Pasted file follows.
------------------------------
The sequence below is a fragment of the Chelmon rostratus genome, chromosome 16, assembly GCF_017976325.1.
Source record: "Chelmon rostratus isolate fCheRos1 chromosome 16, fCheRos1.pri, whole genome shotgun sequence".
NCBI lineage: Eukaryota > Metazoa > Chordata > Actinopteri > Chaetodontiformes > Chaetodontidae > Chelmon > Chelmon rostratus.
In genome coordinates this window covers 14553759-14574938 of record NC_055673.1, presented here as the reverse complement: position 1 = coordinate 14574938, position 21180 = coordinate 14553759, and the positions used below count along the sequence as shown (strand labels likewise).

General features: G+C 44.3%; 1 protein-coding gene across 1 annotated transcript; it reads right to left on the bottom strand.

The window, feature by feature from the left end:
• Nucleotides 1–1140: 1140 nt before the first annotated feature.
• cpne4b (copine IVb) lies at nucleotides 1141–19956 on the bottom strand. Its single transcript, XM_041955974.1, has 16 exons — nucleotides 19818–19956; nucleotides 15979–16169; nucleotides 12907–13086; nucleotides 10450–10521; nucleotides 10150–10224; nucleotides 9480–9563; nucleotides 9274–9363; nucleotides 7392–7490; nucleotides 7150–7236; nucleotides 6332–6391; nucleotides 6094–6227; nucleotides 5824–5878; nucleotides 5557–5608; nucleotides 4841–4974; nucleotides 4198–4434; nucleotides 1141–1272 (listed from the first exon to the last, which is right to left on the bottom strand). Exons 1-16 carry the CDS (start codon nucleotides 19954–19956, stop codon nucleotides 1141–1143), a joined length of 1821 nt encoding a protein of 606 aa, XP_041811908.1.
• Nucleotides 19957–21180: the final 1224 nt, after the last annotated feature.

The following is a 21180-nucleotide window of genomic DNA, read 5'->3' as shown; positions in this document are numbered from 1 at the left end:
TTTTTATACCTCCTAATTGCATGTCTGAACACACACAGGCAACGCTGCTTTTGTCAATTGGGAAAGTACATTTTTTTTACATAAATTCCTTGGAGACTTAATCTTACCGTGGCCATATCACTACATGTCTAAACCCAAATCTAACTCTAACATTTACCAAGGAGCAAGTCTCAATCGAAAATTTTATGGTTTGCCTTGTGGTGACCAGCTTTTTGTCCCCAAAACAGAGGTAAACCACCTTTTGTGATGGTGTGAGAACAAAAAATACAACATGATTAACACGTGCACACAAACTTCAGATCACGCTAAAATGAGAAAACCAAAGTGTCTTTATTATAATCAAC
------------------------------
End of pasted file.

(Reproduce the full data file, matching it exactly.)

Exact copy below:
The sequence below is a fragment of the Chelmon rostratus genome, chromosome 16, assembly GCF_017976325.1.
Source record: "Chelmon rostratus isolate fCheRos1 chromosome 16, fCheRos1.pri, whole genome shotgun sequence".
NCBI lineage: Eukaryota > Metazoa > Chordata > Actinopteri > Chaetodontiformes > Chaetodontidae > Chelmon > Chelmon rostratus.
In genome coordinates this window covers 14553759-14574938 of record NC_055673.1, presented here as the reverse complement: position 1 = coordinate 14574938, position 21180 = coordinate 14553759, and the positions used below count along the sequence as shown (strand labels likewise).

General features: G+C 44.3%; 1 protein-coding gene across 1 annotated transcript; it reads right to left on the bottom strand.

The window, feature by feature from the left end:
• Nucleotides 1–1140: 1140 nt before the first annotated feature.
• cpne4b (copine IVb) lies at nucleotides 1141–19956 on the bottom strand. Its single transcript, XM_041955974.1, has 16 exons — nucleotides 19818–19956; nucleotides 15979–16169; nucleotides 12907–13086; nucleotides 10450–10521; nucleotides 10150–10224; nucleotides 9480–9563; nucleotides 9274–9363; nucleotides 7392–7490; nucleotides 7150–7236; nucleotides 6332–6391; nucleotides 6094–6227; nucleotides 5824–5878; nucleotides 5557–5608; nucleotides 4841–4974; nucleotides 4198–4434; nucleotides 1141–1272 (listed from the first exon to the last, which is right to left on the bottom strand). Exons 1-16 carry the CDS (start codon nucleotides 19954–19956, stop codon nucleotides 1141–1143), a joined length of 1821 nt encoding a protein of 606 aa, XP_041811908.1.
• Nucleotides 19957–21180: the final 1224 nt, after the last annotated feature.

The following is a 21180-nucleotide window of genomic DNA, read 5'->3' as shown; positions in this document are numbered from 1 at the left end:
TTTTTATACCTCCTAATTGCATGTCTGAACACACACAGGCAACGCTGCTTTTGTCAATTGGGAAAGTACATTTTTTTTACATAAATTCCTTGGAGACTTAATCTTACCGTGGCCATATCACTACATGTCTAAACCCAAATCTAACTCTAACATTTACCAAGGAGCAAGTCTCAATCGAAAATTTTATGGTTTGCCTTGTGGTGACCAGCTTTTTGTCCCCAAAACAGAGGTAAACCACCTTTTGTGATGGTGTGAGAACAAAAAATACAACATGATTAACACGTGCACACAAACTTCAGATCACGCTAAAATGAGAAAACCAAAGTGTCTTTATTATAATCAAC